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The way I (Tobbe) debug modules

Setting up LiteStep

First you have to compile LiteStep. Obviously you should compile a Debug binary as we want to debug stuff.

Next thing to do is to set your normal LiteStep path as the working directory for your debug build of liteStep in your IDE. I'm going to describe how to do that using my IDE of choice, Visual C++ 2008.

  • Rightclick on the liteStep project
  • In the tree menu to the left, choose Configuration Properties→Debugging
  • Set Working Directory to the folder where you have your normal litestep.exe. In my case that's C:\Program\LiteStep\
  • Click OK and you're done with that.

It should now be possible to run LiteStep from within your IDE. In my case I press F5 and the debug build of LiteStep starts with my normal theme.

You can try setting a breakpoint in the CLiteStep constructor. Run it again and make sure it stops on the breakpoint, just to make sure everything works.

Stop debugging

Preparing your module

Build a debug version of your module.

Put LoadModule "C:\Path to the\Debug Version\of Your\module.dll" in one of the .rc files your normal LiteStep installation uses (like step.rc or theme.rc)

Make sure you aren't running any debug version of LiteStep.

Start your normal litestep.exe by double clicking on it and make sure your module gets loaded (check with !about or something).

!Quit LiteStep

Debugging your module

Load up LiteStep in your IDE again, as if you were to compile it.

Open one of the source files from the module you want to debug.

Set a breakpoint somewhere in the file you just opened.

Now launch the debug version of LiteStep (i.e. by pressing F5 in my case).

If everything is working it should stop at the breakpoint in your module and you can step through the code and look at variables and what not.

Making changes

If you want to make any changes to the code in your module you should have your module's project open in another IDE instance.

Make the changes you want, !quit LiteStep (so your module isn't loaded), and finally compile your module.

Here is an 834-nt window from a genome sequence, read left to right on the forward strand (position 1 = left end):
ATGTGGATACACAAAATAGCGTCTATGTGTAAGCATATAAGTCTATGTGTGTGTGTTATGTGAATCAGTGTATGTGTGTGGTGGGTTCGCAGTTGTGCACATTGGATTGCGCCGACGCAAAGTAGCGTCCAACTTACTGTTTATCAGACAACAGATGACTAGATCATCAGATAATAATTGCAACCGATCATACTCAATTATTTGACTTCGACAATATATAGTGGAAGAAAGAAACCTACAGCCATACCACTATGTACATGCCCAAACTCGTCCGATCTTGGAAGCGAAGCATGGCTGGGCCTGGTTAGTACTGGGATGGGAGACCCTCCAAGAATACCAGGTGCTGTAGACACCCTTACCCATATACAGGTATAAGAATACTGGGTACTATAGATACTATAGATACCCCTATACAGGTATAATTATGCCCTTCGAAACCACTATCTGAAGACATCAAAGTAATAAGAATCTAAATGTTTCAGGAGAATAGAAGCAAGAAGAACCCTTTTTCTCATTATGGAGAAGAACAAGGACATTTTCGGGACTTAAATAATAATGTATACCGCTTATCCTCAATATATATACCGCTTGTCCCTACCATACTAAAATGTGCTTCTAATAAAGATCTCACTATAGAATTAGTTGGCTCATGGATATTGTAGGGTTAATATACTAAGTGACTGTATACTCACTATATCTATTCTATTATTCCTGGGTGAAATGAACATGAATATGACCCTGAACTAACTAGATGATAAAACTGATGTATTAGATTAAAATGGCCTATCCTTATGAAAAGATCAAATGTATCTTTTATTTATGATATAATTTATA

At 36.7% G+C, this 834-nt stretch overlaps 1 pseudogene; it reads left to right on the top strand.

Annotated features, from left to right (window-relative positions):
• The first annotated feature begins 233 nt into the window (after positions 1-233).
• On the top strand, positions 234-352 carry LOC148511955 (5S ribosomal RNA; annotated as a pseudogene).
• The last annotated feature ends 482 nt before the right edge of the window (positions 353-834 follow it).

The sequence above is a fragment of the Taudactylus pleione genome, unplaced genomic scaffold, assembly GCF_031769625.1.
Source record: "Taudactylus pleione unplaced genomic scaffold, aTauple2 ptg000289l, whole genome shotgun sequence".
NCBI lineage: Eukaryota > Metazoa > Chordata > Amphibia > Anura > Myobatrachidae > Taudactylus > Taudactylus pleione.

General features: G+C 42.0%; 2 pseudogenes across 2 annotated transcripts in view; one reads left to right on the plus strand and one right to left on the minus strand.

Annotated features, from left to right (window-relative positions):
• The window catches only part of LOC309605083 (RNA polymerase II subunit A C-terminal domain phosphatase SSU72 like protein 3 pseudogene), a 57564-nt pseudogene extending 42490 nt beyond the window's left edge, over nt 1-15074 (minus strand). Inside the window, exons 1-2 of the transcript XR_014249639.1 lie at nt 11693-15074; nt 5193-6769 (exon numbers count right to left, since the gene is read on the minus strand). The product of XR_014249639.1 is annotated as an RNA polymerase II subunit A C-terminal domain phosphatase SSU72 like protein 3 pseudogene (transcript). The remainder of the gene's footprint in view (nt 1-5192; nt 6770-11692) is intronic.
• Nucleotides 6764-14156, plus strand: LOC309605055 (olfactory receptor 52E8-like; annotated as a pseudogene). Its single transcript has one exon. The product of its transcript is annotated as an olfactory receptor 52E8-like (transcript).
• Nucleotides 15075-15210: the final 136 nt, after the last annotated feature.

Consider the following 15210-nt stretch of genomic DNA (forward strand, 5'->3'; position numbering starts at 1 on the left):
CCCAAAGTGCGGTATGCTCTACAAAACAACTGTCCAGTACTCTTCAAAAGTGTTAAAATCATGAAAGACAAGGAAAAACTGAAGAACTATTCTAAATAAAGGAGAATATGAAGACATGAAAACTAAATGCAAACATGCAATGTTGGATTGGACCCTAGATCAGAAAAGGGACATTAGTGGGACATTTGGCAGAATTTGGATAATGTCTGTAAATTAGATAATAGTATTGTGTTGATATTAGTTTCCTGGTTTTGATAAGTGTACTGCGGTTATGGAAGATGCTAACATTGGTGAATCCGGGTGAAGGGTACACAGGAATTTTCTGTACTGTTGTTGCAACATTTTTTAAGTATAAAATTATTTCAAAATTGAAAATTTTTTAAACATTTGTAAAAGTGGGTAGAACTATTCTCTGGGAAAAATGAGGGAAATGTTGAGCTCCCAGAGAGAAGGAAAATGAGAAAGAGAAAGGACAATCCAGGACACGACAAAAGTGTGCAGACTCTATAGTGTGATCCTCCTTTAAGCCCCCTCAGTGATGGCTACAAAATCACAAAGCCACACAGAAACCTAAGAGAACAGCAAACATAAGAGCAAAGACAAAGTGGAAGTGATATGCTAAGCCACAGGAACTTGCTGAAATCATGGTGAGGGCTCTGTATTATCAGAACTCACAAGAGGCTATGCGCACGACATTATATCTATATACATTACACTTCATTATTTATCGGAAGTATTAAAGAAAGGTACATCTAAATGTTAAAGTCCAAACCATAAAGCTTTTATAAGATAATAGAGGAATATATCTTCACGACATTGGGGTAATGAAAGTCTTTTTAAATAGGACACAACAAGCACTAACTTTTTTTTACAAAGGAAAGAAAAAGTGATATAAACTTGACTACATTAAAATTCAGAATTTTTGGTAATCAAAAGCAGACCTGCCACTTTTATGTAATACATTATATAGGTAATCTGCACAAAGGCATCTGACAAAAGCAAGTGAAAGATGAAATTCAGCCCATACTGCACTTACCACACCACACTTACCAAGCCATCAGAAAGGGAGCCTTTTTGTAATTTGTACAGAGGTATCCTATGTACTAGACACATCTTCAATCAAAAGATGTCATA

Going back to the IDE instance with LiteStep it should notice that you have edited your modules sources and offer to reload the source files.

Let it do that, make sure the breakpoints are where you want to have them, and start LiteStep from within the IDE again to continue debugging.

Old text (2008-01-07)

[00:32] The whole point of debugging litestep is to root out those stupid bugs

[00:33] the way most people have been doing it, even if they have a full featured IDE is to quit litestep, build, copy, start litestep, wait for crash, yadda yadda yadda

[00:33] The following is meant to make it much easier for you people out there to debug litestep and litestep modules in a much more efficient fashion

[00:34] This "tutorial" of sorts is highly bent towards Microsoft Developer Studio

[00:34] I don't know the shortcuts in other IDEs, and I won't be learning them for you :P

[00:34] Okay, so here goes

[00:35] The first thing you should do is to retrieve the latest litestep source files from http://litestep.ru.ac.za/builds/ or from http:// lsdev.litestep.net

[00:36] These source files come pre-packaged as a developer studio project

[00:36] After unarchiving the package, open the litestep project file for developer studio and build both the Debug and Release versions

[00:37] (the litestep project file is located in /ls-b24/litestep.dsw in the source archive)

[00:37] Now, note that the Debug version of the project contains *debug* version of the main modules, lsapi.dll, and litestep.edxe

[00:38] -d

[00:38] this is the key to debugging litestep

[00:38] These files contain debugging information that you can use later on when debugging your own modules

[00:38] Once you have done this, you can open up your own module's project files

[00:39] In developer studio, there is a way to make developer studio's debugger 'see' the source files for litestep

[00:40] I believe it is under Tools → Options → Directories Tab

[00:40] There, you will find a drop down list that has some options such as Library Files, Source Files, and Header Files

[00:41] Add the following directories to the corresponding category:

[00:42] - /ls-b24/litestep and /ls-b24/lsapi to both the Source and Header Files Categories

[00:43] Once that is done, hit OK to save those changes

[00:43] Note: you don't have to do this for each of your own projects, this is a one time change to Developer Studio

[00:44] Another Note: Developer Studio *might* recursively search directories, so it might be possible to just add /ls-b24/ to the Source & Header Files categories

[00:45] Now, go to your project options

[00:45] This can be done by going to Project → Settings

[00:45] Here, you will probably have to change many options depending on your project and system, but the following should work